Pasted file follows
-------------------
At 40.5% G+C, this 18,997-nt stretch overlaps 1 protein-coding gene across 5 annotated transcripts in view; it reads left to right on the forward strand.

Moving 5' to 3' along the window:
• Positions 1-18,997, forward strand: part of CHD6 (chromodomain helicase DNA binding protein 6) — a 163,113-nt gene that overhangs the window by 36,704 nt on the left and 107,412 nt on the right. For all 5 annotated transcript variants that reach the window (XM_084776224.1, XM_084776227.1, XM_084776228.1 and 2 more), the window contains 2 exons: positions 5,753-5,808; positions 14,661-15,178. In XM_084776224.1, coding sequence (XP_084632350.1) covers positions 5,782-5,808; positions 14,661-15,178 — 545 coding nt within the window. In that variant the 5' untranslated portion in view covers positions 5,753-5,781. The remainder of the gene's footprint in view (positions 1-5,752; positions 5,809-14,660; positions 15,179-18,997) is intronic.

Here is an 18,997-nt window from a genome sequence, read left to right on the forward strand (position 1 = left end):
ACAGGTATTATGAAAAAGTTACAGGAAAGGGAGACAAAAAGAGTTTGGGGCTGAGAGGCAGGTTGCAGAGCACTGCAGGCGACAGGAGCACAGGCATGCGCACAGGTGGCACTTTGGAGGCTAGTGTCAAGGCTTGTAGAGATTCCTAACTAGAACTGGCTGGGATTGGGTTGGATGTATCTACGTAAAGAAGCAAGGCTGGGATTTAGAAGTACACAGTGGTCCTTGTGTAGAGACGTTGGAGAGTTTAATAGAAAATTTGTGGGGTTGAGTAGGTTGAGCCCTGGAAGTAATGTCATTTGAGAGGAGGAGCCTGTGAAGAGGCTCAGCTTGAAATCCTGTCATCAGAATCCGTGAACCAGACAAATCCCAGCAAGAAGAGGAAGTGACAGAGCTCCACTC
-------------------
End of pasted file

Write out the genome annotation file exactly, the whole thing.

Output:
At 40.5% G+C, this 18,997-nt stretch overlaps 1 protein-coding gene across 5 annotated transcripts in view; it reads left to right on the forward strand.

Moving 5' to 3' along the window:
• Positions 1-18,997, forward strand: part of CHD6 (chromodomain helicase DNA binding protein 6) — a 163,113-nt gene that overhangs the window by 36,704 nt on the left and 107,412 nt on the right. For all 5 annotated transcript variants that reach the window (XM_084776224.1, XM_084776227.1, XM_084776228.1 and 2 more), the window contains 2 exons: positions 5,753-5,808; positions 14,661-15,178. In XM_084776224.1, coding sequence (XP_084632350.1) covers positions 5,782-5,808; positions 14,661-15,178 — 545 coding nt within the window. In that variant the 5' untranslated portion in view covers positions 5,753-5,781. The remainder of the gene's footprint in view (positions 1-5,752; positions 5,809-14,660; positions 15,179-18,997) is intronic.

Here is an 18,997-nt window from a genome sequence, read left to right on the forward strand (position 1 = left end):
ACAGGTATTATGAAAAAGTTACAGGAAAGGGAGACAAAAAGAGTTTGGGGCTGAGAGGCAGGTTGCAGAGCACTGCAGGCGACAGGAGCACAGGCATGCGCACAGGTGGCACTTTGGAGGCTAGTGTCAAGGCTTGTAGAGATTCCTAACTAGAACTGGCTGGGATTGGGTTGGATGTATCTACGTAAAGAAGCAAGGCTGGGATTTAGAAGTACACAGTGGTCCTTGTGTAGAGACGTTGGAGAGTTTAATAGAAAATTTGTGGGGTTGAGTAGGTTGAGCCCTGGAAGTAATGTCATTTGAGAGGAGGAGCCTGTGAAGAGGCTCAGCTTGAAATCCTGTCATCAGAATCCGTGAACCAGACAAATCCCAGCAAGAAGAGGAAGTGACAGAGCTCCACTC